GM, Ford invest in driverless cars, ride hailing

Ford Motor Co. said Friday that it was establishing a Silicon Valley-based subsidiary to build and invest in new mobility options like car-sharing and ride-hailing services.

Ford Motor Co. said Friday that it was establishing a Silicon Valley-based subsidiary to build and invest in new mobility options like car-sharing and ride-hailing services.

(Jae C. Hong / Associated Press)

Two Detroit automakers announced moves into Silicon Valley on Friday as the companies race to compete in the new era of ride-sharing and self-driving cars.

Ford Motor Co. said it would establish a Palo Alto subsidiary to build and invest in new mobility options, including car-sharing and ride-hailing services, while General Motors Co. revealed that it had acquired Cruise Automation, a small software company that has been testing self-driving vehicles on the streets of San Francisco.

Ford Chief Executive Mark Fields said its subsidiary, Smart Mobility, would also have offices in Ford’s hometown of Dearborn, Mich. The idea is to make it “separate but connected” to its parent.

“We wanted to make sure to give it the freedom and the flexibility to move almost like tech companies do,” Fields told the Associated Press.

The research and design of autonomous vehicles and vehicle connectivity will remain with the parent company, he said.


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Smart Mobility will be chaired by former Steelcase CEO Jim Hackett, a member of Ford’s board since 2013. Hackett resigned his board seat Friday to lead the new company. Ford plans to name a chief executive in the near future.

Ford has already conducted more than 30 global transportation experiments over the last 14 months. They include GoDrive, a car-sharing program with guaranteed parking in London, and Bridj, a van service in Kansas City, Mo., that users can summon with a smartphone.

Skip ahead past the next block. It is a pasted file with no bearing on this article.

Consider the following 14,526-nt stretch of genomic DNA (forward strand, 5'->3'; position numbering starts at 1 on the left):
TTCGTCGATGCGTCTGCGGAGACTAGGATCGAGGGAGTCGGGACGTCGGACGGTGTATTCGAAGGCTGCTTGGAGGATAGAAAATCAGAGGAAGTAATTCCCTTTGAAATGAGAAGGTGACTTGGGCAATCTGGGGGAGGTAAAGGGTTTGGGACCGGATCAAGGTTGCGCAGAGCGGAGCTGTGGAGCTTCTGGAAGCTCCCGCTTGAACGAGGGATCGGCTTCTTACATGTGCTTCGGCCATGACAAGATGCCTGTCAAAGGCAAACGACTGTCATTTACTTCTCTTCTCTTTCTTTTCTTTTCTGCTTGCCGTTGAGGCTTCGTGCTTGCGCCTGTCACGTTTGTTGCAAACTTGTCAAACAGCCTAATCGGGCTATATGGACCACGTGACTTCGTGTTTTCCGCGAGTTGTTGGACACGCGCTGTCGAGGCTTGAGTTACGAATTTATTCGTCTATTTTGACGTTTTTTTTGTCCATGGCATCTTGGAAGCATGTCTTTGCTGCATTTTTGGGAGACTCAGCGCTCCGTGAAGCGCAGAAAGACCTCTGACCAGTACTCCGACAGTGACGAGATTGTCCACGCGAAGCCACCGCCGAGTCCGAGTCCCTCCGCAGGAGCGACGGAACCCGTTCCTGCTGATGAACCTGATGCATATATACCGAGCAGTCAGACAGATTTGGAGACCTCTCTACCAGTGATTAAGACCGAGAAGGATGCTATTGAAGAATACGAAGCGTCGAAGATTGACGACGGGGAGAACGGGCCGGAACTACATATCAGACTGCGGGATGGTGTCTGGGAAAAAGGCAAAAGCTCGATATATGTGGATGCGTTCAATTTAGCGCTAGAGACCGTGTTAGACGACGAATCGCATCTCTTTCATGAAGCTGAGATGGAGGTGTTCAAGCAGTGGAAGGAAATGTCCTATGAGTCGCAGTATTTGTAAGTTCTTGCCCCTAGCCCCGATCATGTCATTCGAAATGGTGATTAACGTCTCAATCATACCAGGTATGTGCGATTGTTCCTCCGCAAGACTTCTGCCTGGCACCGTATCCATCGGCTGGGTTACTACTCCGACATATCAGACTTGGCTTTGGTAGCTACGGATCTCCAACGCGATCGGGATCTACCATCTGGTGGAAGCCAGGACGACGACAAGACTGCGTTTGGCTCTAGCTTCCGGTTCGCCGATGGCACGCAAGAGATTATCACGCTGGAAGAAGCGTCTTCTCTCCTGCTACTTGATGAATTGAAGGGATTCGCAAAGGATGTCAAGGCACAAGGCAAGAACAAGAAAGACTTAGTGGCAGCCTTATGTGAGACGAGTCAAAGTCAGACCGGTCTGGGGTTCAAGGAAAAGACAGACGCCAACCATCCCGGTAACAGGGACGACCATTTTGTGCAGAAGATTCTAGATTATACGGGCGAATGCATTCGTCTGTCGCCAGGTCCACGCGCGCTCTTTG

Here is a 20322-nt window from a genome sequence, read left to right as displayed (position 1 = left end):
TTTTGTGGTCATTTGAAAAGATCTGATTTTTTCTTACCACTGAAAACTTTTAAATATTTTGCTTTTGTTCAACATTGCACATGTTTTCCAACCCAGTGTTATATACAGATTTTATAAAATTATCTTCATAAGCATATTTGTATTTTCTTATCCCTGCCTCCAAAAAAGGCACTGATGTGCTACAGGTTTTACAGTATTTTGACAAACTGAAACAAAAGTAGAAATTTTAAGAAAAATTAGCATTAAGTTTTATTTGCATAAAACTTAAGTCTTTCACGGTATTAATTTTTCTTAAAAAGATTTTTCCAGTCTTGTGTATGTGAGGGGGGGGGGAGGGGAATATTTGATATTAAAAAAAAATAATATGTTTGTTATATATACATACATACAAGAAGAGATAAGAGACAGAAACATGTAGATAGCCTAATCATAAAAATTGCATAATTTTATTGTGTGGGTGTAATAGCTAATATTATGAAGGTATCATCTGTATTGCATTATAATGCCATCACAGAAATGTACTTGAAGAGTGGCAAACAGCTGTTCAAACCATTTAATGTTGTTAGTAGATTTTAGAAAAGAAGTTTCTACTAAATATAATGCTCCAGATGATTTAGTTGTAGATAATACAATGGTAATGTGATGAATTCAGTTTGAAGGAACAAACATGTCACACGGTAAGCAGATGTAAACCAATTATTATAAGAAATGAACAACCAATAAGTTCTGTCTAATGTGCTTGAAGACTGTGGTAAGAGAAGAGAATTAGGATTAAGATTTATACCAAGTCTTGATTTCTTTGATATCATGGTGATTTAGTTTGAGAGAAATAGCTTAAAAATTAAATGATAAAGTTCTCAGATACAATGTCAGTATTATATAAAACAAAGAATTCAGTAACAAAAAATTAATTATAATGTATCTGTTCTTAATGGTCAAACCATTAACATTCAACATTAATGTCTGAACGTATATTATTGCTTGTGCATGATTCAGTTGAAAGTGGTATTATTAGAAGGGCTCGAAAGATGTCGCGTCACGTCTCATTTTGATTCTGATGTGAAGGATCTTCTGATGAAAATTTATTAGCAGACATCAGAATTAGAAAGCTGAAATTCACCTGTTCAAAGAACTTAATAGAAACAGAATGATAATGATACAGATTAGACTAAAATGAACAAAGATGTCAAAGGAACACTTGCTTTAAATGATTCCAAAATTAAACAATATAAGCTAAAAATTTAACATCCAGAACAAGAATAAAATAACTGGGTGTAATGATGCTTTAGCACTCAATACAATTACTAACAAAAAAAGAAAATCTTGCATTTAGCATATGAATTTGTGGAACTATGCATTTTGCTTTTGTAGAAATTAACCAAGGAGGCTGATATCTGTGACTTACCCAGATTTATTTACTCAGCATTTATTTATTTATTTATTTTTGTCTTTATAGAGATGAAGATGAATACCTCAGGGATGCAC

This is not Ford’s first foray into Silicon Valley. In January 2015, the carmaker opened a research center in Palo Alto dedicated to advanced automotive technologies, such as autonomous and remotely piloted vehicles. The think tank is staffed with more than 100 engineers, designers and researchers.

And in December, there were reports that the automaker was in talks with Google to build the search giant’s self-driving car. Ford received a permit that same month to begin operating a driverless car on public streets.

At the time, company officials said a Ford Fusion hybrid was being tested in a closed-course setting in the Palo Alto area, and that a small fleet of 2016 Fusions would begin driving around Silicon Valley and San Francisco.

General Motors’ Cruise Automation is a three-year-old company based in San Francisco with 40 employees. It is developing self-driving car software, according to its website.

The acquisition, coupled with GM’s in-house research, should help the company in its race with Google and others to have autonomous cars start transporting people on public roadways.

GM wouldn’t give a timetable for rolling out the technology, but President Dan Ammann said it would happen as soon as the company can demonstrate that the cars are ready.

It’s the automaker’s third high-profile venture this year into new mobility.

In January, GM acquired the assets of ride-hailing company Sidecar Technologies Inc., a San Francisco company that shut down at the end of last year.

The automaker also invested $500 million in ride-sharing service Lyft. The two companies plan to collaborate on a service that will allow users to reserve a self-driving car, much as they do with Lyft. Also in January, GM launched a car-sharing service called Maven that allows users to reserve and unlock vehicles with their smartphone.

Times staff writers Charles Fleming and Andrea Chang and the Associated Press contributed to this report.


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